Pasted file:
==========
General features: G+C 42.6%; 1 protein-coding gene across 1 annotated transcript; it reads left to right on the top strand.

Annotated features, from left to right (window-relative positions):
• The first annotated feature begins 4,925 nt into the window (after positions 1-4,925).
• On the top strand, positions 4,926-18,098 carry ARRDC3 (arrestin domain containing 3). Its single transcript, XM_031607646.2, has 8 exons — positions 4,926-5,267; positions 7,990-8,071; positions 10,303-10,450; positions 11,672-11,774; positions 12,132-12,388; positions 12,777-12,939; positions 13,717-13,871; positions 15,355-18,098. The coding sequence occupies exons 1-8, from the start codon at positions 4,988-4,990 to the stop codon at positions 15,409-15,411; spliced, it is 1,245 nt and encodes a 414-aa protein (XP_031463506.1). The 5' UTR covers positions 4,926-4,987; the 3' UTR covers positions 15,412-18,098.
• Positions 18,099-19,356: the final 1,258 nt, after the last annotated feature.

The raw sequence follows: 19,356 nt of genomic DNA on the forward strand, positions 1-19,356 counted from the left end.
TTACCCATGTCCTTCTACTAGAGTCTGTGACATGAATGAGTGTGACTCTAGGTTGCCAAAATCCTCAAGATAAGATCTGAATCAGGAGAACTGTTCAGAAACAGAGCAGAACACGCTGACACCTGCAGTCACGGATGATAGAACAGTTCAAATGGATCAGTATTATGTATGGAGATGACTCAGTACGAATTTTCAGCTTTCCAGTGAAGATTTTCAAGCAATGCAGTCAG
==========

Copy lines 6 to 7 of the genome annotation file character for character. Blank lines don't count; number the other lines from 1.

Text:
The raw sequence follows: 19,356 nt of genomic DNA on the forward strand, positions 1-19,356 counted from the left end.
TTACCCATGTCCTTCTACTAGAGTCTGTGACATGAATGAGTGTGACTCTAGGTTGCCAAAATCCTCAAGATAAGATCTGAATCAGGAGAACTGTTCAGAAACAGAGCAGAACACGCTGACACCTGCAGTCACGGATGATAGAACAGTTCAAATGGATCAGTATTATGTATGGAGATGACTCAGTACGAATTTTCAGCTTTCCAGTGAAGATTTTCAAGCAATGCAGTCAG